Say “no” to authoritarian rule on November 3

Keith Simmonds

After listening to Donald Trump publicly stating that he may not agree to a smooth transfer of power if he loses, my first impression was that he didn’t mind sounding like the leader of a group of political misfits, instead of being the leader of a democratic country. 

Thanks to the indifference of roughly 45 percent of the US electorate who we might respectfully refer to as Trump’s America, they support schemes and dreams as to how to hold on to power, no matter what. Ominous plans are being hatched with the intention that they will become full blown by Nov. 3 if Trump is defeated.

Most Americans take false comfort in the thought that because we have a written constitution, filled with democratic rules and processes allowing for the exercise of democratic governance that authoritarian rule will not happen here. Beware! Authoritarian or autocratic leaders are cleaver, crafty creatures who know the difference between constitutional laws on one hand and political norms, customs and practices, on the other. Genuine democracies abide by the rule of law, not by the whims and fancies of the leader or political class.

Authoritarian leaders know how to manipulate laws, processes, policies and institutions, to keep themselves in power. They don’t have to really break the law but can bend it, stretch it, reinterpret it, or change the personnel of institutions to ensure cynical manipulation of the law.

Consider how Donald Trump directs the functioning of the US attorney general office; observe also what he’s about to do with the US Supreme Court, i.e. to tilt it more conservative with his new nominee, Judge Amy Coney Barrett. The most frightening aspect of this country’s slide toward authoritarian governance is Donald Trump’s public declaration that he may not abide by the outcome of the Nov. 3 election.

It’s constitutionally required that America conducts presidential elections every four years, but where does the constitution specifically state that the president must accept the outcome of an election? It doesn’t, but political practice expects that both candidates will abide by the results. Donald Trump apparently sees an opportunity to manipulate the end process of the election. Roger Stone, one of Trump’s trusted advisers recently recommended imposition of martial law if the results are not to Trump’s liking. Alarming!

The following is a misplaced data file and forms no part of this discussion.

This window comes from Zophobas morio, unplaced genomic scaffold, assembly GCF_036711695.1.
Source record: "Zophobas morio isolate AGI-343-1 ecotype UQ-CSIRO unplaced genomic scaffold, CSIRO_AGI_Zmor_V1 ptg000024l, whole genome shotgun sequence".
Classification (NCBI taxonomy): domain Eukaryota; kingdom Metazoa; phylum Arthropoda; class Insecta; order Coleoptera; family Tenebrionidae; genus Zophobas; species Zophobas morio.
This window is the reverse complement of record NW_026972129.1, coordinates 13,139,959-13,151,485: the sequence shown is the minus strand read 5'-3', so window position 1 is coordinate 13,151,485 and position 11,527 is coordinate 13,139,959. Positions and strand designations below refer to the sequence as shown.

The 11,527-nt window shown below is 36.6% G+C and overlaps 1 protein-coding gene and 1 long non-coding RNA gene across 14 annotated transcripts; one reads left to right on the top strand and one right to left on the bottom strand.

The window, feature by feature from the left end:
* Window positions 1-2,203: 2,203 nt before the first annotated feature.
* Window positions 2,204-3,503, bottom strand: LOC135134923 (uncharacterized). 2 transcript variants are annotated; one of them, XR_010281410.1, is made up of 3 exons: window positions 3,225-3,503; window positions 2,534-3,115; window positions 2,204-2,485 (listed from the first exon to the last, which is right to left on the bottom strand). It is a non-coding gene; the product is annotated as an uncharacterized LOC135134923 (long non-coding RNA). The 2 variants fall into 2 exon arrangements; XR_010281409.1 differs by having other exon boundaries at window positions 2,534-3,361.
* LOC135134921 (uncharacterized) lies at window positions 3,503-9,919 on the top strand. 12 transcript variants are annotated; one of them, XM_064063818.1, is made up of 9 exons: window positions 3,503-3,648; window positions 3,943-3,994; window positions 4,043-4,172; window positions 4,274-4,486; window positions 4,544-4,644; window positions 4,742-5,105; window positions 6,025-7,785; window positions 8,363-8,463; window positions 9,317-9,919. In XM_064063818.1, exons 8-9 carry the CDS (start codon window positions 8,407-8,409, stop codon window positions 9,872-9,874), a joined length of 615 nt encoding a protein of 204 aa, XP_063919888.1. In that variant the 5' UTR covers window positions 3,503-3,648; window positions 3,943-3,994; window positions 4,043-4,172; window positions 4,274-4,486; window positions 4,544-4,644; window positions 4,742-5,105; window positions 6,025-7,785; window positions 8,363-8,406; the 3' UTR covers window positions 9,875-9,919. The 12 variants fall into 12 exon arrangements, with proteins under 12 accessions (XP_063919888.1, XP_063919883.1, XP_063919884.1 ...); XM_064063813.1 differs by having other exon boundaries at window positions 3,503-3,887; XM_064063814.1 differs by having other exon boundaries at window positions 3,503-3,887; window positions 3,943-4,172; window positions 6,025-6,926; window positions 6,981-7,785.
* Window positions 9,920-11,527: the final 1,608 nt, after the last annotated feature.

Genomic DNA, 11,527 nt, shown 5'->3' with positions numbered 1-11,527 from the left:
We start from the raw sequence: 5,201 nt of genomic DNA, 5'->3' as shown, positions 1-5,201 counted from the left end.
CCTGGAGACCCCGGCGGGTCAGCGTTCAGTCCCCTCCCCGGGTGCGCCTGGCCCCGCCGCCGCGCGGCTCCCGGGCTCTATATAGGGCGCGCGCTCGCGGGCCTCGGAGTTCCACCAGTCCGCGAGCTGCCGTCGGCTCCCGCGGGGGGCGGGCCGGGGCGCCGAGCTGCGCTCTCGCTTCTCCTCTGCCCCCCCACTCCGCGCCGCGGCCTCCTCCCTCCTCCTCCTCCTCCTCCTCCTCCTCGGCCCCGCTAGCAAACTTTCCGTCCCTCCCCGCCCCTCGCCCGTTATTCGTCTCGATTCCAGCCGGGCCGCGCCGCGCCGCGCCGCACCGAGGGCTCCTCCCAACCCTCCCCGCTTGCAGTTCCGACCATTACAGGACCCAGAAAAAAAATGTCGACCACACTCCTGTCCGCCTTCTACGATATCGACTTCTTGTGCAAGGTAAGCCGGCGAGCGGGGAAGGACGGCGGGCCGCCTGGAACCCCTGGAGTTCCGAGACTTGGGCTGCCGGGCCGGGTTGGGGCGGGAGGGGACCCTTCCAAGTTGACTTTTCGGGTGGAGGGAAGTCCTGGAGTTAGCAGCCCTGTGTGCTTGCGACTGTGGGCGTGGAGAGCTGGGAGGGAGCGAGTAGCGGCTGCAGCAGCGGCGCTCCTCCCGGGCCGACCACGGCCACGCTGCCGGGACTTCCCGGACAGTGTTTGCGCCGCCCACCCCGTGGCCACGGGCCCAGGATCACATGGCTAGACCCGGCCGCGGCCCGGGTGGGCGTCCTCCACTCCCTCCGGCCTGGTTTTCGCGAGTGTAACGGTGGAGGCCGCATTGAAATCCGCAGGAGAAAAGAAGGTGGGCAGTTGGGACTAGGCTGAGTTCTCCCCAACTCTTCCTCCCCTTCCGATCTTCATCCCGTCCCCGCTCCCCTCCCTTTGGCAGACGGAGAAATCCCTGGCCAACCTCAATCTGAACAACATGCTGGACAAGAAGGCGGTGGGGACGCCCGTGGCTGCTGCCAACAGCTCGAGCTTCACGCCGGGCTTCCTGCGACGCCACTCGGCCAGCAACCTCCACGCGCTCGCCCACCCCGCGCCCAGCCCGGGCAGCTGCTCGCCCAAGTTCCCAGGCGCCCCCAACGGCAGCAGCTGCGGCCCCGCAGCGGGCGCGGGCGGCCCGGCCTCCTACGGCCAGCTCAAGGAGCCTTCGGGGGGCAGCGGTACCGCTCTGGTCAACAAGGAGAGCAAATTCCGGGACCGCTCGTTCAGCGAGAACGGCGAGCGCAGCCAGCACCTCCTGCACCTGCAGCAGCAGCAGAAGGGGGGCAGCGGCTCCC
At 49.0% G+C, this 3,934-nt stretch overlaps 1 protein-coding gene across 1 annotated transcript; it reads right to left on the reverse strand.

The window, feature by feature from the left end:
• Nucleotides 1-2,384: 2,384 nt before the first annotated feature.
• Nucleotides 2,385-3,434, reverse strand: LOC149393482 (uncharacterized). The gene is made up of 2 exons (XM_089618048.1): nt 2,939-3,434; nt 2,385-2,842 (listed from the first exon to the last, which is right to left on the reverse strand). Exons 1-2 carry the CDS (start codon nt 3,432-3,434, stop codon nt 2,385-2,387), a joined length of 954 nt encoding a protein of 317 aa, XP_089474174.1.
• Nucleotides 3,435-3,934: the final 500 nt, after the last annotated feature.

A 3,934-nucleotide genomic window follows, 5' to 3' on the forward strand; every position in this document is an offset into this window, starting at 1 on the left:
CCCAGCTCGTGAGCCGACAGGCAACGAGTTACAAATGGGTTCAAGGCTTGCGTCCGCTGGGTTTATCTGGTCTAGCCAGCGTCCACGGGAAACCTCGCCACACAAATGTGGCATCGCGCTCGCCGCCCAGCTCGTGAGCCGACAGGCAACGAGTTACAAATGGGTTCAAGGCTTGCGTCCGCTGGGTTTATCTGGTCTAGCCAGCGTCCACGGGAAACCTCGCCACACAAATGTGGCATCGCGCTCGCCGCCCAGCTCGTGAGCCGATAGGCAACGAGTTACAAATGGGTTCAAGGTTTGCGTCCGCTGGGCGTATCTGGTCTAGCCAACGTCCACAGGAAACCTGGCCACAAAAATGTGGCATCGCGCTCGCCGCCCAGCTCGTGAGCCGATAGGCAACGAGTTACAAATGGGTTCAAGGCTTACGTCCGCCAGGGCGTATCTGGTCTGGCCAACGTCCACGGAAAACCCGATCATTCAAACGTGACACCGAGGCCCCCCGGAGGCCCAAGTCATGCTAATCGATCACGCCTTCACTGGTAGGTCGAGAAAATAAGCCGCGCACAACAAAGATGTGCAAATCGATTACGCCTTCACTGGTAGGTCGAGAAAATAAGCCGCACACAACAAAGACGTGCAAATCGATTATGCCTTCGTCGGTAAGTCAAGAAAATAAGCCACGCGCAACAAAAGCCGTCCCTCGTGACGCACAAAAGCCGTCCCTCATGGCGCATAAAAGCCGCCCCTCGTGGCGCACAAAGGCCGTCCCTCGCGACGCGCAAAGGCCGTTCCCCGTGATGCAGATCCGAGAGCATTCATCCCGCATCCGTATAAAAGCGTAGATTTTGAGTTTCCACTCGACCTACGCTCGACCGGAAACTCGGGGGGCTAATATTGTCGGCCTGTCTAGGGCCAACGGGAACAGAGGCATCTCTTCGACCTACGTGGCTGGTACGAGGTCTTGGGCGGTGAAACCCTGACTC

Who can stop this dangerous slide down the slippery slope of authoritarian gangster rule by Donald Trump and his Republican party? “We, the people” can with focused determination to vote and have our vote counted. We must start by telling ourselves that authoritarian rule could happen in America too, not just in Latin America, Asia or Africa. Regrettably, a high proportion of the American electorate is spending time fussing and fighting over issues far less important than the assured, steady decline of America into authoritarianism.

Realistically, yet regrettably, the American electorate is divided into two camps. Roughly 45 percent of the electorate support schemes and dreams of Donald Trump and his authoritarian gang. The other 55 percent of the American electorate, exhibit varying levels of enthusiasm for defeating the rise of authoritarian rule. This is potentially dangerous for the future of American democracy. Every one of us must commit fully to preserving representative democracy, which puts limits on government action and gives us the capacity to change its political leadership. 

A vote against Donald Trump would be an emphatic way of saying “No” to the rise of authoritarian rule in America. Indeed, on Nov. 3, let us give a resounding vote of confidence, notwithstanding its serious shortfalls, for democracy as we know it.

Dr. Keith Simmonds is a professor of history and political science at Florida A&M University